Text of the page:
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Callaloo 25.3 (2002) 801-820



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Misusing Canonical Intertexts
Jamaica Kincaid, Wordsworth and Colonialism's "absent things"

Ian Smith


I

In his essay "Wordsworth in the Tropics," Aldous Huxley poses the question: What happens when Wordsworth is exported to the tropics? He anticipates a demystification of the Wordsworthian "axiom that Nature is divine and morally uplifting" (113). The "Wordsworthian who exports this pantheistic worship of Nature to the tropics is liable to have his religious convictions rudely disturbed" when poetic panegyric comes up against a hostile natural reality (Huxley 113). It might be true that "Wordsworth never left his native continent" and that a "voyage through the tropics would have cured him of his too easy and comfortable pantheism" (Huxley 129, 128). But in an important sense Wordsworth was exported to the tropics—to the West Indies. As a fixed feature of English colonial education, Wordsworth's work became deeply implicated in the project of curricular indoctrination, what J. A. Mangan describes as "the imperial curriculum" that promulgated "racial stereotypes, the creation of ethnocentric attitudes and the 'labelling' of colonial peoples" (1).

Jamaica Kincaid, in her novel Lucy, is a contemporary reader of Wordsworth's role in curricular culture with her acute intertextual interrogation of his famous lyric about daffodils, "I wandered lonely as a cloud." Her examination of Wordsworth's exportation to the tropics registers a concomitant importation of desire so powerful that it requires self-invalidation and obfuscation of native, West Indian traditions. "A sort of desire for a perfect place, a perfect situation," she observes, "comes from English Romantic poetry. It described a perfection which one longed for, and of course the perfection that one longed for was England. I longed for England myself. These things were a big influence, and it was important for me to get rid of them. Then I could actually look at the place I'm from" (Bonetti 131). Unlike Huxley, Kincaid does not simply speculate about Wordsworth "in the tropics" but testifies to the profound ideological effects of English Romantic poetry within her early colonial experience and, later, on her as a writer.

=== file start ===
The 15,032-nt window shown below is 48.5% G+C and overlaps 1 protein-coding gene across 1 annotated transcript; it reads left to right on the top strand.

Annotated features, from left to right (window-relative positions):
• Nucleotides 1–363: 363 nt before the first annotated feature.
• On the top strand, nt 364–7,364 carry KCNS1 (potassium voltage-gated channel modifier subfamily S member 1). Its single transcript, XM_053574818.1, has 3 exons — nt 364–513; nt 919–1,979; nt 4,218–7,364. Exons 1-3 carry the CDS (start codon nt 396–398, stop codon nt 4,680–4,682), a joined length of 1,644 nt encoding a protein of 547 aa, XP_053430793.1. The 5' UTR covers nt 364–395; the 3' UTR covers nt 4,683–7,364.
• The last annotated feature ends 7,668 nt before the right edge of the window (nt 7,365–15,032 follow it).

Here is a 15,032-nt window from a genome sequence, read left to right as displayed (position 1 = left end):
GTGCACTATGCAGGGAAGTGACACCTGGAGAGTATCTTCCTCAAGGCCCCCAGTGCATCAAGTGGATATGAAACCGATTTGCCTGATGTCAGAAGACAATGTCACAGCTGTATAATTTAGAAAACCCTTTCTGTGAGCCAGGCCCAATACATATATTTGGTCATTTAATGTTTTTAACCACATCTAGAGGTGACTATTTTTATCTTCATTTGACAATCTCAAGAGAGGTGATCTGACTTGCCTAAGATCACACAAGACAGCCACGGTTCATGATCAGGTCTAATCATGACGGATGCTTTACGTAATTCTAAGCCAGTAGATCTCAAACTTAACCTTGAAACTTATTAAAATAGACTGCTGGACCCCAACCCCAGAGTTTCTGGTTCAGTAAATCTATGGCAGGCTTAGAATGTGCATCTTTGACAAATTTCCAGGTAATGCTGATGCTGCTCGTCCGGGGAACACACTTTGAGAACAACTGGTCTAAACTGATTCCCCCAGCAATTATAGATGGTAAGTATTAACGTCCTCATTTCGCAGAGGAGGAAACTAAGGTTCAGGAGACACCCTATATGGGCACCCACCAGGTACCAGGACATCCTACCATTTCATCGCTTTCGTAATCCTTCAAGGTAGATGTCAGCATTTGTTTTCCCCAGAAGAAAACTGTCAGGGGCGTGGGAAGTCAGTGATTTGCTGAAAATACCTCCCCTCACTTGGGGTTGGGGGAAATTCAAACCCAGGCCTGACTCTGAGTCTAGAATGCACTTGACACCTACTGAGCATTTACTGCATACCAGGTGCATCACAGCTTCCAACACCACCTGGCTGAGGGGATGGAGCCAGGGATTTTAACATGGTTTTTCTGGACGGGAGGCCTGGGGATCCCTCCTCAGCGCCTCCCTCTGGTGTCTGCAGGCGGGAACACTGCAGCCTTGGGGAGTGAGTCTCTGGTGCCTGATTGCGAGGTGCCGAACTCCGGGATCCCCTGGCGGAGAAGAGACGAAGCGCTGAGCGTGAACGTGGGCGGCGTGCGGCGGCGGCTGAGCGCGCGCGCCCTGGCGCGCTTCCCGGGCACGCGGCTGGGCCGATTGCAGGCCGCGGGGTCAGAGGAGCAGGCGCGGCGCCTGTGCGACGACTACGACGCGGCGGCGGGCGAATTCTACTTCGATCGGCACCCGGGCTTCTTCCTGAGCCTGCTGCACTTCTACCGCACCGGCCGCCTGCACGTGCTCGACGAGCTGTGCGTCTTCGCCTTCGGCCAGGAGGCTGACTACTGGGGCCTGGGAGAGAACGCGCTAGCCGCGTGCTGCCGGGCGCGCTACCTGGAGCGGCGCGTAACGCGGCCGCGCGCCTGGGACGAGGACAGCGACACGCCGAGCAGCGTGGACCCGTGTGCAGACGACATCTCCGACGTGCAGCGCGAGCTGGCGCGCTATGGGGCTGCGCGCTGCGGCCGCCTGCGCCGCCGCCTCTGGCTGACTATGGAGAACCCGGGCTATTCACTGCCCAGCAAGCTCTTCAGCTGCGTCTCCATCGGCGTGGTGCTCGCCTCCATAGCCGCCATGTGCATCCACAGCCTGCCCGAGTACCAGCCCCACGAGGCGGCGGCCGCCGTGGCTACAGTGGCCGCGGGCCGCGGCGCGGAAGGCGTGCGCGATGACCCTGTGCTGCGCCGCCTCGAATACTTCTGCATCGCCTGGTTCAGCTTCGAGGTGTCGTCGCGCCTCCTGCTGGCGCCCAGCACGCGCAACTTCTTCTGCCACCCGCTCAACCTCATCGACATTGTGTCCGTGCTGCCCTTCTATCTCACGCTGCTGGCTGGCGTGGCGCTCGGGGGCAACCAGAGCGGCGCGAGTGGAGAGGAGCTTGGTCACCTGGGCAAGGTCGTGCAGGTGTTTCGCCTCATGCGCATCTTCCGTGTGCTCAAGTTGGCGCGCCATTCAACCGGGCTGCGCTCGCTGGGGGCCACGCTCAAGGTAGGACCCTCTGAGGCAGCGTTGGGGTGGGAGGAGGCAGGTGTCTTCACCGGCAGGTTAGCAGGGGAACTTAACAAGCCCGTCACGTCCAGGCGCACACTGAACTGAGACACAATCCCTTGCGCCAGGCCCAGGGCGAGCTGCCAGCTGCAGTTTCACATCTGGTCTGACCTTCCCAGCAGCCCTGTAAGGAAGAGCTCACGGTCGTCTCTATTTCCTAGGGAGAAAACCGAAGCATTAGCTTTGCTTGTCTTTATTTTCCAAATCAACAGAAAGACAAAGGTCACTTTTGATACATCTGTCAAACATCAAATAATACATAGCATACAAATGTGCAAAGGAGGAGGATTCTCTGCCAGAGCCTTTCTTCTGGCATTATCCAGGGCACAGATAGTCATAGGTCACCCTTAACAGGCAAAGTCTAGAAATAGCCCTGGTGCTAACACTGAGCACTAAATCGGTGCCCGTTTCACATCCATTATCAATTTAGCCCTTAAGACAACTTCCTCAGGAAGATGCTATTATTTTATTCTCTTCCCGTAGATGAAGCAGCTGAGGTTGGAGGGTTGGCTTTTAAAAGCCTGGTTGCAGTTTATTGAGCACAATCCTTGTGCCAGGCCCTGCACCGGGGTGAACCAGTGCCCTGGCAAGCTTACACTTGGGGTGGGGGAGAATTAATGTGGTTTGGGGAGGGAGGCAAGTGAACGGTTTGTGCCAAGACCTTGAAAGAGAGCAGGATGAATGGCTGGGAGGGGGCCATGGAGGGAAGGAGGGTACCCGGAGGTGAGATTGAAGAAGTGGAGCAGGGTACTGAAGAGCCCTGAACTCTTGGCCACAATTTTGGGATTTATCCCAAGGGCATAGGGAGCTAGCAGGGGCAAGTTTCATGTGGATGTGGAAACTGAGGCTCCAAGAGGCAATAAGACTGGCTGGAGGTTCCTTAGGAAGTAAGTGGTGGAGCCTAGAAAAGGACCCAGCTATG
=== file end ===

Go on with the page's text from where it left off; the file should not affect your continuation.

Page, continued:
Since the publication of her second novel Lucy in 1990, Kincaid has written a series of essays on gardens appearing in The New Yorker from the early to mid-1990's and produced My Favorite Plant: Writers and Gardeners on the Plants they Love (1998) as well as My Garden Book (1999). Kincaid's fascination with gardens, however, can be traced back to Lucy and the memory of Wordsworth's instrumental role within imperial ideology. In "Alien Soil" a childhood memory confirms an early source of conflict that [End Page 801] appears endemic to a colonial context: "I can remember very well the cruel Englishwoman who was my botany teacher, and that, in spite of her cruelty, botany was one of my two favorite subjects in school. (History was the other.)" (50). Still, she notes parenthetically, "(I do not like daffodils, but that's a legacy of the English approach: I was forced to memorize the poem by William Wordsworth when I was a child" ("Alien Soil" 51). In "Plant Parenthood," she reiterates and explains her dislike for daffodils, foregrounding the political dimension of her instinctive choice: "The reason I do not like daffodils is not at all aesthetic but much more serious than that: having been forced to memorize a poem about daffodils, when none were to be found in the place I grew up" (46). She was supposed to admire something that was absent from her own cultural experience. Through repetition, this scene of forced memorization has attained a primal status in Kincaid's oeuvre where Wordsworth, incorporated into the intransigent mechanism of colonial education, remains the sign of an unresolved relationship to English literary and cultural traditions that inform Kincaid's history. Wordsworth functions metonymically for the attitude she names "the English approach" and a larger social history of cruelty alluded to in the English teacher to implicate literature's political role in the work of empire.

II

In 20th-century literary criticism and theory, intertextuality emerges...

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Additional Information

ISSN
1080-6512
Print ISSN
0161-2492
Pages
pp. 801-820
Launched on MUSE
2002-08-01
Open Access
No
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